In light of a recent Daily Mirror newspaper article about road rage, let’s take a moment to look through the ‘Red Mist’ and see how you can beat it. It’s expected that whilst driving on our roads, an incident of road rage will happen at least once during the journey. Whether it’s having an angry looking man shaking their clutched fist at you, or being cut up by a speeding driver, whether it’s being honked at, or being given the single finger gesture; road rage is apart of everyday life. As the Daily Mirror article points out, ‘Road rage is growing worse with nearly half Britain’s drivers saying they had ­experienced the red mist.’   We each believe we are the best driver in the world. The next time a driver cuts you up, gives you the finger, shouts or shakes their fist, smile and think, ‘Perhaps there’s an emergency in their life which they must attend to.’ After all, any number of situations could be at play in that driver’s life.   Five easy ways to beat Road-Rage Avoid eye contact. In much the same way you wouldn’t look a raging bull in the eyes, avoid looking at a road rage driver in the eyes too, especially while the red mist clouds their senses. It’s best to avoid any engagement and if you do find yourself face-to-face, smile and apologize and in doing so, you will defuse the situation. Change lanes and let the road-rager pass. Remember they may be in an emergency. Refrain from doing to them, what they do to you. Good biblical advice which applies to...

Heat waves and anger!

Heat-waves and anger! The whole country is basking in a heat-wave. The beaches are full, the parks packed and the sales of ice cream are going through the roof. But is this heat-wave leaving people cool calm and collected or is it leaving them hot under the collar and ready to blow? A person’s level of anger and stress is a response to their environment. Police chiefs and medical staff are more than aware of this as heat-waves are associated with an increase in violent crime. But how do heat-waves affect families and individuals? As the temperature gets hotter, so do our tempers. Summer heat-waves make us act like cranky, whiny toddlers, ready to lash out and apportion blame. Any doctor would explain that an increase in body temperature causes an increase in physical arousal – your heart rate goes up and your blood pressure rises as your body tries to cool itself off. Its all very well sitting by the seaside, licking an ice-lolly and sipping a cool drink, but for many of us, heat-waves mean being uncomfortable, irritable and more prone than ever, to anger and stress Normally congenial folks seem to be simmering, while others are on a slow burn. Hotter heads are steaming, and a few have even been pushed to the boiling point. Health officials are warning people to take care as the UK continues to bake in a prolonged heat-wave, with special attention being paid towards the very young children, elderly people and pregnant women. When it’s very hot, people have a tendency to get dehydrated or under-hydrated, and that can certainly result in becoming...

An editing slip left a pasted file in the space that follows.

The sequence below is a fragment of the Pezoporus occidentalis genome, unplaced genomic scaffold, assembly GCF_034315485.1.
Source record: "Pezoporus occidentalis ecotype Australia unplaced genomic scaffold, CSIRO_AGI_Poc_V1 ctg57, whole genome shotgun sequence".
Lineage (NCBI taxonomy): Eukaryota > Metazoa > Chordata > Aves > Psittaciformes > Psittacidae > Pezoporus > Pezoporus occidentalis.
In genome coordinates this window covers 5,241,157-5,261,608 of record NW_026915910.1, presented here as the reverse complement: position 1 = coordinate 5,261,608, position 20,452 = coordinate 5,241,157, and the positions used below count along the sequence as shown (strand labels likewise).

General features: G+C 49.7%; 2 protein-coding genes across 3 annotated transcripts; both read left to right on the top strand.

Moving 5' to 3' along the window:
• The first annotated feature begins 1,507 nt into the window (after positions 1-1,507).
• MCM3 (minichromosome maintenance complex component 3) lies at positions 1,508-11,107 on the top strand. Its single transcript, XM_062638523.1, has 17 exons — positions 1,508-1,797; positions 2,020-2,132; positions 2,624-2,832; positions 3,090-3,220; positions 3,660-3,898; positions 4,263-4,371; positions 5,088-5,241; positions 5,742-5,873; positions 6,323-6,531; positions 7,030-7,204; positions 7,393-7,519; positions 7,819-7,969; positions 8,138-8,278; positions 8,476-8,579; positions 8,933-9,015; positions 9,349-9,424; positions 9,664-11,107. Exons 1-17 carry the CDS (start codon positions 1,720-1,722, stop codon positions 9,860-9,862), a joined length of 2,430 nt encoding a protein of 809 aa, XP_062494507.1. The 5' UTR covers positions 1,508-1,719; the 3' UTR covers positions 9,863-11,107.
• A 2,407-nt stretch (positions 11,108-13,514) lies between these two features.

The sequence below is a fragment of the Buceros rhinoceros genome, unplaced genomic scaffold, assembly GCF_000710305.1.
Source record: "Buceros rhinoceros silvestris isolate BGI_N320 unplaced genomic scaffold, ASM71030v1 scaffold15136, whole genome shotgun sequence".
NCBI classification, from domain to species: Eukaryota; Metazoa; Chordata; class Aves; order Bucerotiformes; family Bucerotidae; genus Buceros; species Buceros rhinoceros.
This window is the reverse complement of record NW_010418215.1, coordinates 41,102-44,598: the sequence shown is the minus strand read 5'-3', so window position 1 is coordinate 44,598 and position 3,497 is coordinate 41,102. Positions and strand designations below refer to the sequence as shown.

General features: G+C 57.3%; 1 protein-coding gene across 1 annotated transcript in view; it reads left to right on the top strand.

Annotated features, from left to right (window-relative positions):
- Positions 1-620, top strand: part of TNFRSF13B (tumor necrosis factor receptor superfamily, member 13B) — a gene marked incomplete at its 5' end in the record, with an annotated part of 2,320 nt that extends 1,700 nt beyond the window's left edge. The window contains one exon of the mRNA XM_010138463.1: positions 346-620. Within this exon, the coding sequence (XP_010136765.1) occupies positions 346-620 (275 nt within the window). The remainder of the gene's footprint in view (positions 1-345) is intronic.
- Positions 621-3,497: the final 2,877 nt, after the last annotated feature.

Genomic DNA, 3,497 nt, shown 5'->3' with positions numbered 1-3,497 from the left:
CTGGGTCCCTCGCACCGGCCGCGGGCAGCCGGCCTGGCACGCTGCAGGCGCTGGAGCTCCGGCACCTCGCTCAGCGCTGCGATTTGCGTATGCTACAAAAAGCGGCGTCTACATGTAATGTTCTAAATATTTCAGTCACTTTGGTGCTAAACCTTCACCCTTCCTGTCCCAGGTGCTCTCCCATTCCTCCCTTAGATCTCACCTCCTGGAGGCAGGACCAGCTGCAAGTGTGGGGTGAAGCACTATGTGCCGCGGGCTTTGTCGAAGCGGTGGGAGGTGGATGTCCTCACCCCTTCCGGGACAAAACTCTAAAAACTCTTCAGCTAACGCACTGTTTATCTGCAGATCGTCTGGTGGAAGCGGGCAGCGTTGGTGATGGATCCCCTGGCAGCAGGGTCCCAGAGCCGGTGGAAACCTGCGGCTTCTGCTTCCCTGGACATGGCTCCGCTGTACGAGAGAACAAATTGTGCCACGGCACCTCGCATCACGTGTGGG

Depression and Aggression

It’s common practice to greet friends, colleagues and family with the opening question, ‘How are you today?’ More often than not we reply with the short answer, ‘OK’. Even if you are feeling depressed, would you admit it? If you are feeling sad or miserable; is it common to share these feelings? More often than not, we are prone to answer ‘OK’ rather than be open about our inner emotions But is it healthy to keep such emotions bottled up? Can depression lead to aggression? In its mildest form depression can mean just being in low spirits. To its most extreme, it makes you feel suicidal. Being depressed doesn’t stop you leading a normal life. Thousands of sufferers carry on with life regardless, with the only symptoms being mood swings, bouts of annoyance and feelings of hopelessness. Aggression makes an appearance as a consequence of depression. It’s there under the surface ready to show its head in the most unwanted of occasions. How often do you see mild mannered individuals grimace for no apparent reason? Or clutch their fists tight or even hit the wall or kick an object out of sight? Whether it’s uncontrollable anger towards oneself or outward aggression toward others, whether a person or object, it’s clinically proven that depression and aggression run hand in hand.   What to look out for? Symptoms of depression vary from person to person, though common threads do appear across the board. Feelings of sadness and gloom can either make you sleep too much or not sleep enough. If your sleeping pattern is being disturbed, it’s a sign. Do simple...